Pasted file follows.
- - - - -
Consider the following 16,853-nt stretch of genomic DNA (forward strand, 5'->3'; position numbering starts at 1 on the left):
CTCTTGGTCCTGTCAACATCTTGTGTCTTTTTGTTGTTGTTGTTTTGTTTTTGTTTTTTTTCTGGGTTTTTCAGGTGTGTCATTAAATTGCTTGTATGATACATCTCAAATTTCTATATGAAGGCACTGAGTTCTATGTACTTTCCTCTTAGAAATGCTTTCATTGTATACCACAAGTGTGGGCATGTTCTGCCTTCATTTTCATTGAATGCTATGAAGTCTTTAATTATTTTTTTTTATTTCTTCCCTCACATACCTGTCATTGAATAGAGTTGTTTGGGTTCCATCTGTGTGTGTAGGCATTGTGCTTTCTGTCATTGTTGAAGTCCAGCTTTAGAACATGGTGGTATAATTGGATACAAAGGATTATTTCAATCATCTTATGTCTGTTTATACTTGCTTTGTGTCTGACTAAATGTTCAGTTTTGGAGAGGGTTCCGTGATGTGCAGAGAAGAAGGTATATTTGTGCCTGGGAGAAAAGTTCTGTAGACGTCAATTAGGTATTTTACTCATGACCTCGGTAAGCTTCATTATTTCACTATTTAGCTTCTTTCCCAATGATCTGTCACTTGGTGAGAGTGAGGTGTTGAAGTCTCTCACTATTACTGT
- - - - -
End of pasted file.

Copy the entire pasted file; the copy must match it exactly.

Consider the following 16,853-nt stretch of genomic DNA (forward strand, 5'->3'; position numbering starts at 1 on the left):
CTCTTGGTCCTGTCAACATCTTGTGTCTTTTTGTTGTTGTTGTTTTGTTTTTGTTTTTTTTCTGGGTTTTTCAGGTGTGTCATTAAATTGCTTGTATGATACATCTCAAATTTCTATATGAAGGCACTGAGTTCTATGTACTTTCCTCTTAGAAATGCTTTCATTGTATACCACAAGTGTGGGCATGTTCTGCCTTCATTTTCATTGAATGCTATGAAGTCTTTAATTATTTTTTTTTATTTCTTCCCTCACATACCTGTCATTGAATAGAGTTGTTTGGGTTCCATCTGTGTGTGTAGGCATTGTGCTTTCTGTCATTGTTGAAGTCCAGCTTTAGAACATGGTGGTATAATTGGATACAAAGGATTATTTCAATCATCTTATGTCTGTTTATACTTGCTTTGTGTCTGACTAAATGTTCAGTTTTGGAGAGGGTTCCGTGATGTGCAGAGAAGAAGGTATATTTGTGCCTGGGAGAAAAGTTCTGTAGACGTCAATTAGGTATTTTACTCATGACCTCGGTAAGCTTCATTATTTCACTATTTAGCTTCTTTCCCAATGATCTGTCACTTGGTGAGAGTGAGGTGTTGAAGTCTCTCACTATTACTGT